F1 2012 Review

F1 2012 Logo - We Know Gamers

Codemasters still remain as one of the last original British developers. Since the late nineties their field of expertise has shifted away from the action adventure genre to racing simulation. Gradually their acquisition of racing properties has reached as far as the WRC to the BTCC and in 2009 they became the official holders of the Formula 1 licence. F1 2012 is the latest annual instalment in their simulation series of the world’s most popular racing sport.

Gameplay 
When starting F1 2012 for the first time, players are taken to the Young Drivers Test. This newly added training mode introduces newcomers to all of the skills that will be required in order to compete at a higher level. The pace of the Drivers Test is superbly executed and gradually eases first timers into every technical aspect of professional racing. Though at times this tutorial will seem a little steep in difficulty, it can be wrapped up in about twenty minutes or so. If the lessons are taken seriously then you're saved from much frustration and heart ache later on, as you will be prepared for the more difficult challenges later on.

Speaking of challenge, another new entry to the series is Champions Mode. This mission mode gives players a range of unique scenarios with increasingly surmounting odds. Every mission adds a new element which requires an application of strategy and technical know how in order to succeed. The missions are unlocked one by one and while seemingly annoying at first, this lockout feature does a great job of keeping players focused on the task at hand. Like all the other modes in the game, players can still select from an easy, normal or hard difficulty setting. Though even on easy, this mode is vicious to say the least and is guaranteed to test even the most seasoned of racing veterans. But despite the sheer difficulty, the satisfaction of completing these missions is unprecedented making Champions mode one of the greatest aspects of the game.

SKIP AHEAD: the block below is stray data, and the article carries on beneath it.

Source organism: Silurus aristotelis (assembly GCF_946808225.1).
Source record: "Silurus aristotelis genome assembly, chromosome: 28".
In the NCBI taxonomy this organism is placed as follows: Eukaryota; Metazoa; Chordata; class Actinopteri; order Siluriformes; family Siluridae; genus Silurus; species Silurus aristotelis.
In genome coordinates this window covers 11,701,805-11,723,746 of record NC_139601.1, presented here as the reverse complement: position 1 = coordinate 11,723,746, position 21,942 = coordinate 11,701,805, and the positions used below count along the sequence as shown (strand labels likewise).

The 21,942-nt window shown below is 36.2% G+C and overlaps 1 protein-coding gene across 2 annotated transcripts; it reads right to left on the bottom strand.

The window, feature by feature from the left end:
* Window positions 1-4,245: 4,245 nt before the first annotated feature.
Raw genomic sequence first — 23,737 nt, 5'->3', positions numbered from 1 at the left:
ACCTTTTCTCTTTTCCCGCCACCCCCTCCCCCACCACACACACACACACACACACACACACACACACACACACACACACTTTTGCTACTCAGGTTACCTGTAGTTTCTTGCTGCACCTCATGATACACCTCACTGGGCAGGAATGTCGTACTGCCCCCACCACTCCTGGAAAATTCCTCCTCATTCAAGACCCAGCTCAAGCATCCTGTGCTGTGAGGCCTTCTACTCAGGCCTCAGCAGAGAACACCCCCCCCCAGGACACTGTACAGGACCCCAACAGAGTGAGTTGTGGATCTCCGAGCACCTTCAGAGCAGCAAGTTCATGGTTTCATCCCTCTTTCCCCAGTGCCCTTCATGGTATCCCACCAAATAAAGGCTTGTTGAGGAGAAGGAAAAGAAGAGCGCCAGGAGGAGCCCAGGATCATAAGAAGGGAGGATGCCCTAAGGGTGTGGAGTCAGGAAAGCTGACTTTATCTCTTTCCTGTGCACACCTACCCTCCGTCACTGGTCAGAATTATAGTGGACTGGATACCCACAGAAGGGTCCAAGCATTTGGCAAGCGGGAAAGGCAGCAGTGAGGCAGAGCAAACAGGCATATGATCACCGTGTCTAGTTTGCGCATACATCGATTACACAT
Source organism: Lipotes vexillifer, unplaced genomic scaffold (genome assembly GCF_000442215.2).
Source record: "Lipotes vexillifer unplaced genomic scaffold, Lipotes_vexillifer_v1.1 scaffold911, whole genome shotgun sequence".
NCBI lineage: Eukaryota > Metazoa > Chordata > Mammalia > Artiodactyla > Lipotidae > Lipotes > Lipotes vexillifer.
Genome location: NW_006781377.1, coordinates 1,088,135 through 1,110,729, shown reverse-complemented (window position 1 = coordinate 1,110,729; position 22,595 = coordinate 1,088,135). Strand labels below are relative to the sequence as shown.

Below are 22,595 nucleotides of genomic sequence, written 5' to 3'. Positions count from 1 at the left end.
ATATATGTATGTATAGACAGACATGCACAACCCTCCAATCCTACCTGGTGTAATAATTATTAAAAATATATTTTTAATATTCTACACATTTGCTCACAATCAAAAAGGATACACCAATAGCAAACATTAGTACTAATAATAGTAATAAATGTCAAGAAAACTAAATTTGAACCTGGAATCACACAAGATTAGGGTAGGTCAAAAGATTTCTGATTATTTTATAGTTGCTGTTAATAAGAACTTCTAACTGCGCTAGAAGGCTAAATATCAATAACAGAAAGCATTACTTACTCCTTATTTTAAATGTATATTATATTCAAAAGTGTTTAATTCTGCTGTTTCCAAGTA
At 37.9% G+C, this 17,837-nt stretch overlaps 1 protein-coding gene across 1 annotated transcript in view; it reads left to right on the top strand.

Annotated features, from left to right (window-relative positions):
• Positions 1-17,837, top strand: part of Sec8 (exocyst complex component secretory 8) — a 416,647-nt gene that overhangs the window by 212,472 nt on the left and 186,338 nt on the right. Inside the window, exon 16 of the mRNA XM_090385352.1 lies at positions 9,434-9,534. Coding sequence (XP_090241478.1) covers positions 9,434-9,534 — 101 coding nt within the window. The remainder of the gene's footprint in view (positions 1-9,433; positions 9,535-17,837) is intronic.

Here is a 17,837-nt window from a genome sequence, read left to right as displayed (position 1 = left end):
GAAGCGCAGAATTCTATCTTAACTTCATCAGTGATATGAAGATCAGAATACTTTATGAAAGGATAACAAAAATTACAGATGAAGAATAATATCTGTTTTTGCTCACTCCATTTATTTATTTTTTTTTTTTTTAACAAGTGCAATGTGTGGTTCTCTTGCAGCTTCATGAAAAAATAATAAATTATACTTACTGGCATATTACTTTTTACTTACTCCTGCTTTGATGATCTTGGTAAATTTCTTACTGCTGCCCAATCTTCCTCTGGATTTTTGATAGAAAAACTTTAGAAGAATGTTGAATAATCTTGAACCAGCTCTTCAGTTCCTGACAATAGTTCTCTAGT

Yaaay, faster! FASTER!!
Season Challenge is also another welcomed addition to this version allowing players to take on a shortened down ten race career. The major difference when compared to the standard Grand Prix is that players initially start at the very bottom and can only side with a low ranked manufacturer. Only by beating a chosen rival in each race can the player steal their existing role into a new team granting them access to even greater engines. The added rivalries and the progression by devious head hunting certainly provide for a far more enjoyable experience than a simple Grand Prix.

But no there’s no need to despair. Of course the old staples of the Grand Prix and Time Trial modes from the previous instalments are still present in all of their previous glory, allowing players to customise the experience to suit their needs. Also the competitive and co-operative online features make a return and are just as agreeable as they have been in the past.

Graphics 
F1 2012 is complimented by some modest yet effective presentation. Pre-race the game is streamlined with a much needed redesigned main menu which was in dire need of fixing since the previous game’s mess of an interface.

During the races themselves, F1 2012 is simply stunning, though ironically a lot of the graphical prowess will go un-noticed to those pre-occupied with actually driving. However the tracks are well detailed and the game is a sheer delight in the graphical department. The use of lighting and shadow are the most striking aspects of the visuals by far. Even the weather effects have been improved to a great degree. Wet and rainy weather conditions are the most notable as they do a great job of showing a dynamic change in the tracks conditions. This emphasised sense of immersion helps to further convince players to return to the pit for a change of tires. A far more effective method compared to simply relying on the game to tell the player to do so.
Amazing weather effects!

Human character models in the game are somewhat garish at times but considering that most of the game’s graphical showing takes place on the track it is an oddity that is rarely noticed and will unlikely ruin any enjoyment. The cars themselves however are modelled accurately down to the very last detail adding an even greater authenticity to the overall experience.